The 'Like' Button Analyses, Part 2: Mythological ‘Deep Liking’

by Maksymilian Kapelanski

In contrast both to history as a succession of almost palpable, printed facts encased in the iron logic of historical narrative, and to history as seen in the anti-narrative flashes of ‘capricious’, disjointed, and surreal series of ‘likes’, let us consider the possibility of a history conditioned by what I would like to call 'mythological deep liking’.



‘Mythological’, because like any good myth, true liking goes both higher and deeper then the liking afforded by a one- or even two-dimensional conception of human beings reduced through modern objectifications. But even such reduction is mythological, because the understanding of the human being is mythological no matter how vigorously the label is eschewed. If we consider some reductive views of humanity, we cannot but help think how much faith and fervent ideal transpires through their often structural figments of imagination. Still today we cannot get away from mythologizing ourselves, because there is no objective way to understand the human being, just as there is no way to grasp the mind. Since we cannot give up grasping itself, we are always transposing ideas to at least get hold of the spectre of the thing to be understood.



I have proposed ‘deep liking’, since in contrast to some of the surface, Internet ‘shallow liking’, the former is a true romance that goes to the very core of the human being. This human being intuitively creates with it the total worlds in which he and she lives, fashioning out the stuff of structure, pleasure, understanding, and passion into the mind’s internal dwellings, weaving around it the ornate fabric of ‘reality’ as revealed in history. But even the Internet's 'shallow liking‘ can be rehabilitated as a deep, mythical category. For example, in its depths, echoes of the bifurcated moral space of Christianity resound at the moment of the binary decision making on the Internet: ‘evil’ or ‘good’ - ‘like’ or ‘unlike’.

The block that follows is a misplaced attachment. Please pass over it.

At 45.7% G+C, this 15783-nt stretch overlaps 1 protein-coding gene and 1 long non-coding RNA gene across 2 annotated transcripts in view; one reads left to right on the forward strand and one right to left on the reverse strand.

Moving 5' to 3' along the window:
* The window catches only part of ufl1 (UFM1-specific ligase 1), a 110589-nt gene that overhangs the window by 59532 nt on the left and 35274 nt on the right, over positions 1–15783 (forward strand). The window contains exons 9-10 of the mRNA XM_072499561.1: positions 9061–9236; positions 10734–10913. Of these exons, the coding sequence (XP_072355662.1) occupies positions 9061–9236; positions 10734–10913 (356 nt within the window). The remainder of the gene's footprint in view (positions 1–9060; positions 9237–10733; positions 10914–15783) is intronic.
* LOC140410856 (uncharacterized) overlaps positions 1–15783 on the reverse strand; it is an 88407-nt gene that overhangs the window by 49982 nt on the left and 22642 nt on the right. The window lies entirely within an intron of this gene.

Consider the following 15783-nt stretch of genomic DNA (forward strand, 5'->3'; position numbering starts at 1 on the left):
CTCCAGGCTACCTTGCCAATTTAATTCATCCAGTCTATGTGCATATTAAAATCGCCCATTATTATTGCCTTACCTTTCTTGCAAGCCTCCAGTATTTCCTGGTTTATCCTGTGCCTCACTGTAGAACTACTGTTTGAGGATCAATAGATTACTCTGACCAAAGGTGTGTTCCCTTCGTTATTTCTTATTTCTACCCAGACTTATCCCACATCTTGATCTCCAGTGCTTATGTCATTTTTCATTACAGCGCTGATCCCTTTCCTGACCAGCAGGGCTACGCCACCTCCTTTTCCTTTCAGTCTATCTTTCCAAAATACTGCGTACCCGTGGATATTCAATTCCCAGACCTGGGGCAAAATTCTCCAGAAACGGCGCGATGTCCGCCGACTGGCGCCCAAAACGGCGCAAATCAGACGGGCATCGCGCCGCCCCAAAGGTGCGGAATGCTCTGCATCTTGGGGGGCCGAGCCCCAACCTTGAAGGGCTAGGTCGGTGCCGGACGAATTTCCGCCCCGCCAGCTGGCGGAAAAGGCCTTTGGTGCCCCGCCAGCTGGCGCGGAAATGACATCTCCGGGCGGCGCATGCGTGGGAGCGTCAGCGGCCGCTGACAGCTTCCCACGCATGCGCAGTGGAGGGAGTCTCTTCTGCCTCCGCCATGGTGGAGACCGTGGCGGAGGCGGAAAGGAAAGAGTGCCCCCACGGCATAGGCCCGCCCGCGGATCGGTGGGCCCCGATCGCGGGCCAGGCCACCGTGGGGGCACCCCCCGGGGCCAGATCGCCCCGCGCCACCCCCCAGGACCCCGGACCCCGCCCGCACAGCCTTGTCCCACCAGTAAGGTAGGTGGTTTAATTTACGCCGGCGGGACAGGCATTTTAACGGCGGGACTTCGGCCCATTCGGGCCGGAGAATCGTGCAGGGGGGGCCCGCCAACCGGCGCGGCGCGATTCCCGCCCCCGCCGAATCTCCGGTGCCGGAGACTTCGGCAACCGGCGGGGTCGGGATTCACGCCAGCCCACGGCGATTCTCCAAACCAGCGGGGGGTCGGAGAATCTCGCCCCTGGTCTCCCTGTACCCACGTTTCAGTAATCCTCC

In a deep way, traces of old myths and their methodological axioms abound around us, and I will not even mention here the overworked ‘rock-star-as-God’ cliché. The contemporary religious marketplace is itself an arena for ‘liking’ and ‘unliking’, except the moral choice intrinsic to the monolithic religious societies of the past is now being applied from above, as a meta-category to the personal choice between religions. If we are tempted to judge this type of mentality, let us remember that even God decided, after having finished working on the World, that he liked the result. When he turned to Noah, he was already ‘unliking’ its developments.



Everyday we hover around 'shallow like’ and exploit it, while not fully understanding it. But lest we become self-satisfied with our analysis and start liking it, we need to ask: where does ‘deep like’ reside? We must search deeper for this inspiring though elusive category, and I suspect that it is intrinsic to the mind. What happens in the mind when ‘deep like’ is activated? What are the scientists and the psychoanalysts saying? What are the theists and the Buddhists saying? Will our perception of 'shallow like’ change when we analyze its contexts and create a depth for it, to be properly mined? And what will be left when we analyze the very core of ‘deep like’? Will the contemporary Internet social structure fall apart? If we analyze ‘deep like’ will we analyze it - or even ourselves - away?